Why are tannins considered a migraine food trigger? Black tea, beer, dried fruit and wines all have tannins in them. What are tannins and why the connection to migraines?
Horvath's (1981) definition of tannins:
"Any phenolic compound of sufficiently high molecular weight containing sufficient hydroxyls and other suitable groups (i.e. carboxyls) to form effectively strong complexes with protein and other macromolecules" studied in a particular environment.
Ok! So - in English please?
Tannins are plant compounds that interfere with protein absorption in the body. Black tea, beer, dried fruits and many wines have tannins in them.
Adding cream or milk to tea stops not only the bitter taste, but
inhibits that protein interference in the body. This does not mean it stops being a migraine food trigger.
Why exactly do tannins cause migraines?
Tannins contribute to many aspects of our daily lives. They are responsible for the astringent taste we experience when we eat unripe fruits or drink wine, and for the enchanting colors seen in flowers and in autumn leaves. 
It's very complicated but to keep it simple they can interact with other macromolecules and have a major impact on how we assimilate them. Protein, starch, cellulose and minerals are all "complexed" by tannins. 
Cornell University says it much better than I can here – have a look at their website if you would like a very thorough scientific explanation.
Now... let's get a much clearer picture of why tannins are a migraine food trigger.
Do tannins in wine cause headaches? Yes they can, especially if you get migraines. Here's why...
Black tea, beer, dried fruit and wines all have tannins in them.
Tannins are widely distributed in nature and are present in most plant foods and some beverages. They are mainly found in fruits, especially berries, cocoa and beverages containing those ingredients. Cereals with sorghum and barley, also contain tannins.
Sadly some of my favorite spices: Cinnamon, Tarragon, Thyme, Turmeric, and Vanilla have tannins.
According to e-how.com there are "at least 44 herbs that contain tannins": Chamomile, Echinacea, Eucalyptus, Peppermint, FLAX seeds (boohoo) and Slippery Elm which aids and can repair the digestive tract.
Alarmingly they also list the "malted barley flour" found in most commercially made breads and bread products like crackers and pizza bases.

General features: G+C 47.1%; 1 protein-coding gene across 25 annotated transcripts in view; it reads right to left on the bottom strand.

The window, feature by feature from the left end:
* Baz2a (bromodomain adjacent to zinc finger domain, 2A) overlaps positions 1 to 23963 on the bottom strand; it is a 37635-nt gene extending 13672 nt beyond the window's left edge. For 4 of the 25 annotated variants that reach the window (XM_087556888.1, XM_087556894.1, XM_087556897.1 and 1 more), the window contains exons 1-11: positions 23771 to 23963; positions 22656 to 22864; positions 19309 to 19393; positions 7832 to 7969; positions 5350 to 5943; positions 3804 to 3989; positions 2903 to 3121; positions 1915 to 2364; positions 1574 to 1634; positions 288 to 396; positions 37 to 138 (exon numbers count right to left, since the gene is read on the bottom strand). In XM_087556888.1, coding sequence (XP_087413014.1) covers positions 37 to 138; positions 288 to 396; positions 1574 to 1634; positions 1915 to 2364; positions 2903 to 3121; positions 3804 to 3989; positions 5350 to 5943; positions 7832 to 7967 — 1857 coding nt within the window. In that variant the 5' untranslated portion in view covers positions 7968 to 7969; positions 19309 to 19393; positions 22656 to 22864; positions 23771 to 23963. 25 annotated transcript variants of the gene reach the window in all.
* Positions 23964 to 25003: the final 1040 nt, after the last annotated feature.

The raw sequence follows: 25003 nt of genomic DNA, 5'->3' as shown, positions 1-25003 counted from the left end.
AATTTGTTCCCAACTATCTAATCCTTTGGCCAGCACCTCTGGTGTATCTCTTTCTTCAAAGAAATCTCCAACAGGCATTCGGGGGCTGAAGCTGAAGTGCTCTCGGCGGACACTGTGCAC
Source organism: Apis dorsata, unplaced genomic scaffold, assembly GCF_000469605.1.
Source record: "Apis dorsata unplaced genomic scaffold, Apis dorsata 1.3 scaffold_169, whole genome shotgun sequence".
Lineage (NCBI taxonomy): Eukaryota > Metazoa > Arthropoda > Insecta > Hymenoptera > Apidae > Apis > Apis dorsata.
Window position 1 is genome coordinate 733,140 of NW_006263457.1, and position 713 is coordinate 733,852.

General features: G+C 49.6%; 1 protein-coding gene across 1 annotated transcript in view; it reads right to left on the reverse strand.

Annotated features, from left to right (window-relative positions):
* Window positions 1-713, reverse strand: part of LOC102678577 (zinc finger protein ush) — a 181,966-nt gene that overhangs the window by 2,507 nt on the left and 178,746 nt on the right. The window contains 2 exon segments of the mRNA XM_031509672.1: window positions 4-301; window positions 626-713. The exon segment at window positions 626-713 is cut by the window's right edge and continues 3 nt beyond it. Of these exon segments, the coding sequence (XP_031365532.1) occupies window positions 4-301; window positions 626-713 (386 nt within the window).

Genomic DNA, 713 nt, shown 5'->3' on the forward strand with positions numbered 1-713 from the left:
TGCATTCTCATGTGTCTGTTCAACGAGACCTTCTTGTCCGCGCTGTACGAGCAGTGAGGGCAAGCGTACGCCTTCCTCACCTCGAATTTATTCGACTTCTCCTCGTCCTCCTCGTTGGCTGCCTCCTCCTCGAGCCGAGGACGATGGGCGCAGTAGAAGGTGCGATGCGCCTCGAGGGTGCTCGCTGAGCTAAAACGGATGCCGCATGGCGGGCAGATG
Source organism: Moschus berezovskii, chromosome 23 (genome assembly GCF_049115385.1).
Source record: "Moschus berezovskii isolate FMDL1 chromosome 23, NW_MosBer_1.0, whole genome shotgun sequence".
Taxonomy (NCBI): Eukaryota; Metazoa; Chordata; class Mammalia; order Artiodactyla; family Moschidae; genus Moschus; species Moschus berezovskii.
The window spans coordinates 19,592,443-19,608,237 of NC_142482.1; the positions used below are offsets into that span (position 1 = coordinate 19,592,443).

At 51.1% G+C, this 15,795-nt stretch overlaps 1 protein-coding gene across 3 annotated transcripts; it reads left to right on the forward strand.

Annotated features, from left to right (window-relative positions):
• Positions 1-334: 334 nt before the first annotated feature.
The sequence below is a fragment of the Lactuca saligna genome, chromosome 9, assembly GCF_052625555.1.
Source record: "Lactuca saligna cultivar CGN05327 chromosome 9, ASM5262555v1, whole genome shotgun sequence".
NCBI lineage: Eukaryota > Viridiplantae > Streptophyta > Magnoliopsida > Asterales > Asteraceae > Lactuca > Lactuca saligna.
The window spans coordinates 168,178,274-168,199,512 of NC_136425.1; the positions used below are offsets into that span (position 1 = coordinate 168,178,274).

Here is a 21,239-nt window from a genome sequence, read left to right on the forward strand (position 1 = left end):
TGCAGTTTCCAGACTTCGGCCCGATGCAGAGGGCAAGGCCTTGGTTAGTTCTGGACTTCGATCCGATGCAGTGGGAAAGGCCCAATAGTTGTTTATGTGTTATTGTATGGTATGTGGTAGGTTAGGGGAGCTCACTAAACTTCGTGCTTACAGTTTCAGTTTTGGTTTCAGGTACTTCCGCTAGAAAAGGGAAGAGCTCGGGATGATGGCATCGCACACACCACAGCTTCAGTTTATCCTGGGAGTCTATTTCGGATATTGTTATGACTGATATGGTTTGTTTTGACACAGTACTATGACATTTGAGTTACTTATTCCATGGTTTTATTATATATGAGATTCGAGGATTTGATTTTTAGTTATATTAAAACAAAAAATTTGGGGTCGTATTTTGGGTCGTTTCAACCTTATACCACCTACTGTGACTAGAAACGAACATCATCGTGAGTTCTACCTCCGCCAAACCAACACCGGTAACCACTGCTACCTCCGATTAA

Click here to see a more extensive list of foods that trigger migraines.
The category that never ceases to amaze me is the chemicals in food and other products area when it comes to unrecognized (unadvertised) migraine triggers.
Janette Navia’s site she also mentions “other products with phenolic
additives” like: food dyes in yellow cheese and margarine's, vitamin
pills and most herbal products! Some margarine is green or black before they dye it yellow.
And surprise surprise - petroleum based cleaning products, perfumes, paint fumes, and some fragrances in soaps and shampoos.
Perhaps that explains the high incidence of migraines with perfume as a trigger. Yeah! It's not just my imagination.
Sorry, I digressed, back to tannins.
Check out this video from Jane Nickles, the author of "Wine Speak 101" on Tannins and Wine Pairing and the natural tannin rule. For a migraineur I believe it to be a sure fire way to bring on a migraine! Just in case you don’t know this already!
She says that if you eat pecans or walnuts, which are also high in tannins, with your main meal - chicken, red meat, or even on bread - that will remove the tannin in the red wine. Now is that just the taste or will it work for us too? Sounds the wrong way around...tannin and more tannin!
And this video "What are Tannins" by Daniel Delaney - it is just too much fun! I know ... we don't get to drink red wine. Well some of us don't.
He says that Pinot Noir and Sangiovese grapes are the lowest in Tannins. If that helps at all!
Migraine Food Trigger Page Source:
1. Harvard Health (2020) Ask the doctor: What causes red wine headaches? Available [online] at: https://www.health.harvard.edu/diseases-and-conditions/what-causes-red-wine-headaches Accessed Feb.13, 2020
2. Cornell CALS (2020) Tannins: fascinating but sometimes dangerous molecules. Available [online] at: http://poisonousplants.ansci.cornell.edu/toxicagents/tannin.html Accessed Feb. 13, 2020